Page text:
Linked by Thom Holwerda on Tue 27th Oct 2009 00:37 UTC
Features, Office In the comments on our editorial about language purism and the Psystar case, it became quite clear that language is a subject almost everyone has an opinion on - not odd if you consider that language is at the very centre of what makes us "human". Since this appears to be a popular subject, let's talk about the influence computing has had on two very minor aspects of the Dutch language.
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RE: Lange IJ
by Tuxified on Tue 27th Oct 2009 22:52 UTC in reply to "Lane IJ"
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The long and short "ij/ei" is still a mystery for me. I don't hear a difference for starters. Secondly, it's supposed to be a different character but have you ever chanted Dutch alphabet using that character? I haven't ;)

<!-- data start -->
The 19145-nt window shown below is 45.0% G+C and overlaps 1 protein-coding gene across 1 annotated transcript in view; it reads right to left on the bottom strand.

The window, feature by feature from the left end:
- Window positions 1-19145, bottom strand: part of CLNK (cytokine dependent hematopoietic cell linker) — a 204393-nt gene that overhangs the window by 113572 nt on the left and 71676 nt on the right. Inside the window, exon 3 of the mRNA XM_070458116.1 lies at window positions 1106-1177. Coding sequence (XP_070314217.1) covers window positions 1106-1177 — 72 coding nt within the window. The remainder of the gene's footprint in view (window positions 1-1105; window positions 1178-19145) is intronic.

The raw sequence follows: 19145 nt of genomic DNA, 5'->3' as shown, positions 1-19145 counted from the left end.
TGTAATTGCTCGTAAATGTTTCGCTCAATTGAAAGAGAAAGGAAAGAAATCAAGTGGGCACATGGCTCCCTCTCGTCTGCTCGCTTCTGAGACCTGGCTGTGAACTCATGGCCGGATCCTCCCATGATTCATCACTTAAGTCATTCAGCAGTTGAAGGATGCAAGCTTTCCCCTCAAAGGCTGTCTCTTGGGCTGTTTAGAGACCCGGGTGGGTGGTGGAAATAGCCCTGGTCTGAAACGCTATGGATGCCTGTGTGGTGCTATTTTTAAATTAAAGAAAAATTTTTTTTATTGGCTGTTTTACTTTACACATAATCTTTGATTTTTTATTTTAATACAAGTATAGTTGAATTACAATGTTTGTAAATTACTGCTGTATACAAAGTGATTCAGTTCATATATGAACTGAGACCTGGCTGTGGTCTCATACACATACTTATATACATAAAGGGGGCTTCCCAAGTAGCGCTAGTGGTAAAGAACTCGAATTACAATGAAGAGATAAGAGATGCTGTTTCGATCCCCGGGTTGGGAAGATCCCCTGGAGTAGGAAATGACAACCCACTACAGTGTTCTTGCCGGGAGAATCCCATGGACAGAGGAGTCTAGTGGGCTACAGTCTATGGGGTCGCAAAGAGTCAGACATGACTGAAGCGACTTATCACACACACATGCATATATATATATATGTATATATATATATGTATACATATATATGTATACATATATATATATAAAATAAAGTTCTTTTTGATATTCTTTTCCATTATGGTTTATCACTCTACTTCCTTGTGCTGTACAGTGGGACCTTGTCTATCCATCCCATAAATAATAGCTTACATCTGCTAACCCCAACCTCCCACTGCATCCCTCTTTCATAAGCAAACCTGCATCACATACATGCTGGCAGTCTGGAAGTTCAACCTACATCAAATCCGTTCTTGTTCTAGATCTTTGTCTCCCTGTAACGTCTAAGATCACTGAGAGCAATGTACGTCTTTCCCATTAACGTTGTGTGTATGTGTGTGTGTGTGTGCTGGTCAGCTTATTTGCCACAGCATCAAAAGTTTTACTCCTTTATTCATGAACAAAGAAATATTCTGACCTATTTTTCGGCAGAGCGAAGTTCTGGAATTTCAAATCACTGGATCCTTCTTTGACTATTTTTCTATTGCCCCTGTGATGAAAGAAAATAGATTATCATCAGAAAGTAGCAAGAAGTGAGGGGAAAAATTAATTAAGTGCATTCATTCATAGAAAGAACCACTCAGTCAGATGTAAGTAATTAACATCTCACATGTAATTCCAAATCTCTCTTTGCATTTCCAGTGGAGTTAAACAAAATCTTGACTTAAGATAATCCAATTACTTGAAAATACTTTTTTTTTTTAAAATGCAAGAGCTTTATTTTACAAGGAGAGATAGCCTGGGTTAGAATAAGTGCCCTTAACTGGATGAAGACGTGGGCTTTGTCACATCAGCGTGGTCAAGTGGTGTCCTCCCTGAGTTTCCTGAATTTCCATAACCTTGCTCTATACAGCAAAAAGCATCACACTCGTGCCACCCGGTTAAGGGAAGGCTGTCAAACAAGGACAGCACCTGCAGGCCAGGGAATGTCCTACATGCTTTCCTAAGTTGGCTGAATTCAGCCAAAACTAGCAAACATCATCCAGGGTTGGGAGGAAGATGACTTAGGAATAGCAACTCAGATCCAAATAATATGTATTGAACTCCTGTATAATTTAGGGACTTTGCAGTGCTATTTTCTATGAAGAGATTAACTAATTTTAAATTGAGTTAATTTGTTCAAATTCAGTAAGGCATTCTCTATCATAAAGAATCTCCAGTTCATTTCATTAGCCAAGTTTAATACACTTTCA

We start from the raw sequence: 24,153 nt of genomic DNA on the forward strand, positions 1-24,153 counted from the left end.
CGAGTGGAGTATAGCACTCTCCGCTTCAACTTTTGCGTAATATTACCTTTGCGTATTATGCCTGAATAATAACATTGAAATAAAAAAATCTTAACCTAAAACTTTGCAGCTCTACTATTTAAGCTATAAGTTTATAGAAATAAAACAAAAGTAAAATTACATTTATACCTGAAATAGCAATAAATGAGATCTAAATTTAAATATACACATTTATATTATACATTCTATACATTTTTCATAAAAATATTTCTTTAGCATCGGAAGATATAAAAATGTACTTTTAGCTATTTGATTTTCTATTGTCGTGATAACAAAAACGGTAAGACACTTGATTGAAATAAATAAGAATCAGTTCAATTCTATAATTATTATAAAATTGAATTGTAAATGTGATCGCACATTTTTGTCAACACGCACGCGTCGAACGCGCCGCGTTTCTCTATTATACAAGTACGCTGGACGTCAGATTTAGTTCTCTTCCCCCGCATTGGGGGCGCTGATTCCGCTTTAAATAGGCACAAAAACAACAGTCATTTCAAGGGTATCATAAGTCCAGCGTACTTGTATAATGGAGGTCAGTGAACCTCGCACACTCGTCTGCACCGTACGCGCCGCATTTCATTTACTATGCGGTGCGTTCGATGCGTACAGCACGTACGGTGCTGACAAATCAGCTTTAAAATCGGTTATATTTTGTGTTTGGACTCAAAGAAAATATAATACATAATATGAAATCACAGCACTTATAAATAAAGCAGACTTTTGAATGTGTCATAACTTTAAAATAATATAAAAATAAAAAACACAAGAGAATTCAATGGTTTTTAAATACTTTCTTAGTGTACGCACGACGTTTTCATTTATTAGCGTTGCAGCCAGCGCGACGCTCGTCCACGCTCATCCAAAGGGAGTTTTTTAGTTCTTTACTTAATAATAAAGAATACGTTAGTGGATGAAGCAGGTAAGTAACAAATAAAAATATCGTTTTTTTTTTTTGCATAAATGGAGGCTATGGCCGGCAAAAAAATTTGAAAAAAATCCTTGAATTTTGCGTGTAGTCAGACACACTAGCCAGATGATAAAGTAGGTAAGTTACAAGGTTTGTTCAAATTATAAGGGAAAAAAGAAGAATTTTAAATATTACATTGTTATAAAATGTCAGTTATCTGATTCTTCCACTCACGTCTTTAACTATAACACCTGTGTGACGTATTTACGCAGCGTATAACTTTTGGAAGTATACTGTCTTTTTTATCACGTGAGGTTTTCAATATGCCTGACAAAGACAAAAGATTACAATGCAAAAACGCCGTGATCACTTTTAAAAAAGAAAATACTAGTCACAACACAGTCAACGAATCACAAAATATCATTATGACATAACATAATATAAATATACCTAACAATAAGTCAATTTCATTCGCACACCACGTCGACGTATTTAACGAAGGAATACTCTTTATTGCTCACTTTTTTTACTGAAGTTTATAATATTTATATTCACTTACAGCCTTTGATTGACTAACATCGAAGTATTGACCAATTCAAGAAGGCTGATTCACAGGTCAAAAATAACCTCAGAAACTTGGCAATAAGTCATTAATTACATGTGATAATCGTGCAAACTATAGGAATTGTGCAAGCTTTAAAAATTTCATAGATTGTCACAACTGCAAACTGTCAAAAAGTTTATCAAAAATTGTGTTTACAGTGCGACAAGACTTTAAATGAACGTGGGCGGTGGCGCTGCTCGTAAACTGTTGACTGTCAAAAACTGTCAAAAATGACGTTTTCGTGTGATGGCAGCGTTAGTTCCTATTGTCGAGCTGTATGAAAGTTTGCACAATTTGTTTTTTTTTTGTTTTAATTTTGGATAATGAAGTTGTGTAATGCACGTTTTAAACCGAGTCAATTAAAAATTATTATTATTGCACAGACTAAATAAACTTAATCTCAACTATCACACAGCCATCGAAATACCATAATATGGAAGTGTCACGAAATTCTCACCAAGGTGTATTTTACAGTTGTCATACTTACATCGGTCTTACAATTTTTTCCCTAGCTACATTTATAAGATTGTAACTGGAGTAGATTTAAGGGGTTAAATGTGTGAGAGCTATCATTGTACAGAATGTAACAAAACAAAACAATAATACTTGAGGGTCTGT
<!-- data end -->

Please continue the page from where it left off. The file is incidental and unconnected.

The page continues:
To me, it's something indoctrinated at young age and not a real character. (I was raised bilingual Dutch/Serbo-Croatian btw)

One thing that I miss in this article is the change of spelling in (mostly) youngsters typing. I've seen a lot youngster use "egt"-> "echt" or "lag"-> "lach" (mostly being the lack of spelling functionality in for example MSN Messenger).

Reply Parent Score: 1

RE[2]: Lange IJ
by righard on Wed 28th Oct 2009 08:01 in reply to "RE: Lange IJ"
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The ij and eij used to be pronounced differently, and because some Dutch dialects still pronounce them different they are not combined yet. The same is true for the g and ch. In most parts of the Netherlands these are indistinguishable, but for example here in Brabant we use our (in)famous 'soft g' for g, and use the 'hard g' for ch.
(The pronounciation of our soft g is actually one of the most rare sounds of the world ;)

Officially the IJ is the 25th character of the Dutch alphabet, between X and Z. That's why we say “iks, ij, zet' instead of 'iks, griekse ij, zet'

I think that youngsters use 'egt' and 'lag' because they think it's cool. I did not see it outside msn language much.

Edited 2009-10-28 08:03 UTC

Reply Parent Score: 2